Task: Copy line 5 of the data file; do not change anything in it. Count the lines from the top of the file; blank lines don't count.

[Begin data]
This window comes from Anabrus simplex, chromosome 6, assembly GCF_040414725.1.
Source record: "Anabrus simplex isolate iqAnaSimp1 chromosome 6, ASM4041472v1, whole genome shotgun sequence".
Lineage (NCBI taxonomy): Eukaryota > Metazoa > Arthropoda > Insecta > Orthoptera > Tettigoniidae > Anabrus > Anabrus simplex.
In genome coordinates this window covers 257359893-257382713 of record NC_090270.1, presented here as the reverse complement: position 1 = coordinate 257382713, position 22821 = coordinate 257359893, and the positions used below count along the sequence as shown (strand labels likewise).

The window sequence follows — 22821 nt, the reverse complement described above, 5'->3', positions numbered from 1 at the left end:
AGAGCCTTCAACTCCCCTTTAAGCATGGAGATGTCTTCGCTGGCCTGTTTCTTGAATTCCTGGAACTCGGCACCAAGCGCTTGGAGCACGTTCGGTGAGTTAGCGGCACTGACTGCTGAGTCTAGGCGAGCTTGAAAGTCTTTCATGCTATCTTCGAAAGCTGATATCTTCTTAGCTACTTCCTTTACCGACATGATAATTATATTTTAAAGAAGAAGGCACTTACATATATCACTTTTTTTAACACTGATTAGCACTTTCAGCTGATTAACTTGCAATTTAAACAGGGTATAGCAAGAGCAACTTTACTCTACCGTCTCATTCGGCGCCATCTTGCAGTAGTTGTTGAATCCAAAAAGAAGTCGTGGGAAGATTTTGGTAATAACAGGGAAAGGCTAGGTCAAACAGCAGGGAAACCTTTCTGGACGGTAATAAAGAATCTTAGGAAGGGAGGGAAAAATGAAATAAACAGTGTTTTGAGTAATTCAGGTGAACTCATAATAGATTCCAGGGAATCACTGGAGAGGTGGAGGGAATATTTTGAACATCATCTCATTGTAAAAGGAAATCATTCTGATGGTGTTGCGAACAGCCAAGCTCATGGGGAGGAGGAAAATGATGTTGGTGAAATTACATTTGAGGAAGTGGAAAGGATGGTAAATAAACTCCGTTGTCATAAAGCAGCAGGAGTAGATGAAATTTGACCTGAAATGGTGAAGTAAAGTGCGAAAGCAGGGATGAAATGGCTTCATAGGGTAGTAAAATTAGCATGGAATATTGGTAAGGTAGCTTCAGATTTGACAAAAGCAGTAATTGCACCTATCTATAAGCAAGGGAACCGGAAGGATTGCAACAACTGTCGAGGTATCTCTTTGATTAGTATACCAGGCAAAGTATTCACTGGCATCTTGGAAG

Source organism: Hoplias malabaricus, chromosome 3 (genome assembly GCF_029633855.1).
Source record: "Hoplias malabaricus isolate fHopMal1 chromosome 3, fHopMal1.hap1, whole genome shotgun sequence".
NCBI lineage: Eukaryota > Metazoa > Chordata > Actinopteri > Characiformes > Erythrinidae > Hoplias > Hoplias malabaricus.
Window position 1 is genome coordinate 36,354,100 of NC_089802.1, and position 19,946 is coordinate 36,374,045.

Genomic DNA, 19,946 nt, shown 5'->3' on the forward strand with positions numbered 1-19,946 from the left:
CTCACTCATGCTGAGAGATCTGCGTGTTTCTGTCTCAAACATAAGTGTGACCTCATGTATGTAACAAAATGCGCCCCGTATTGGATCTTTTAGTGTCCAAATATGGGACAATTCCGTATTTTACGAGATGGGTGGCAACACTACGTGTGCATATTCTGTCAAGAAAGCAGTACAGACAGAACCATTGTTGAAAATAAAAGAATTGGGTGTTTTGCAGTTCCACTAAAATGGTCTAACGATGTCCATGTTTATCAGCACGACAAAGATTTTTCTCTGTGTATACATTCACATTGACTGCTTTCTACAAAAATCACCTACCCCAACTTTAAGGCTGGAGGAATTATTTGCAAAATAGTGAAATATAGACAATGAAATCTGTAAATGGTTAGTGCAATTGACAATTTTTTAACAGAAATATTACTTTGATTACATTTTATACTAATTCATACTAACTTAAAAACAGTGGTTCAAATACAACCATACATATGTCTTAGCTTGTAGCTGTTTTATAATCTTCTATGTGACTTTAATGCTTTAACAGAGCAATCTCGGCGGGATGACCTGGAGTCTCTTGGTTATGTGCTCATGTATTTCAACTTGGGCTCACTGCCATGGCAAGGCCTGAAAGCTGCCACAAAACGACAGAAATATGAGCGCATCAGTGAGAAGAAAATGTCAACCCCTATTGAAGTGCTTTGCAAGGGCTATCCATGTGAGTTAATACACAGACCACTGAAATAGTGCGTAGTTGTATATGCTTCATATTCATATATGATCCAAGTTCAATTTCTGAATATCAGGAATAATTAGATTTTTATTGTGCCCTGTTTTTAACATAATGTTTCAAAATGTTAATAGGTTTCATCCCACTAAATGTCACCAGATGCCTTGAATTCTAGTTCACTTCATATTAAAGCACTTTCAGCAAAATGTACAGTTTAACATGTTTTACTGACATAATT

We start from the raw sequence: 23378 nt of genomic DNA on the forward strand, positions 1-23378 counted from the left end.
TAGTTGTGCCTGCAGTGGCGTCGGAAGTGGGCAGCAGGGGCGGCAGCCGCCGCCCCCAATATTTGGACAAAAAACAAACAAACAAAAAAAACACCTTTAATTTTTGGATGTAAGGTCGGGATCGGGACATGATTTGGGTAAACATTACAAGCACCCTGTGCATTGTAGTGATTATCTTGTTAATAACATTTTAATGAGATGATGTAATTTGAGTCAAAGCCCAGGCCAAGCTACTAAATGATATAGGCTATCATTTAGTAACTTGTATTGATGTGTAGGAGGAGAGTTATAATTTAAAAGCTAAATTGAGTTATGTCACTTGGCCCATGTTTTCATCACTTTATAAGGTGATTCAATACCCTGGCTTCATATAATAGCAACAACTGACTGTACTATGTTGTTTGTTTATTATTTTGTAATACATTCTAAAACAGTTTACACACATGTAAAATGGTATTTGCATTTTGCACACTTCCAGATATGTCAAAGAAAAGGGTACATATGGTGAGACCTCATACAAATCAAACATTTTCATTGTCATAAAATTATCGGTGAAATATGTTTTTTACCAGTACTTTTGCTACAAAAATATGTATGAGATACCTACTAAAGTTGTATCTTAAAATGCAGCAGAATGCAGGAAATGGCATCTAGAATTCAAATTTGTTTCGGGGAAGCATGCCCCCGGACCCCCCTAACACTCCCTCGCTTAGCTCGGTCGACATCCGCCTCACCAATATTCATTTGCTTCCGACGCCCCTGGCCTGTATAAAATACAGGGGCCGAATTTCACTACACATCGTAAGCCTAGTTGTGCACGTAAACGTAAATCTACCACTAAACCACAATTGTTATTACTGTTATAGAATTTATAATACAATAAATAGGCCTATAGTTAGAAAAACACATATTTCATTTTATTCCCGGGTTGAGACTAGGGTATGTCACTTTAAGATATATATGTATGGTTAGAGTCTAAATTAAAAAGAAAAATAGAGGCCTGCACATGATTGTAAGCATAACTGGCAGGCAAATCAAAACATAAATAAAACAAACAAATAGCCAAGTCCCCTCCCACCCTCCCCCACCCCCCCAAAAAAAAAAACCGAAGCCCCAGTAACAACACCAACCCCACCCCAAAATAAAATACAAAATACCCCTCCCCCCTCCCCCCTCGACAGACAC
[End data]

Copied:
The window sequence follows — 22821 nt, the reverse complement described above, 5'->3', positions numbered from 1 at the left end: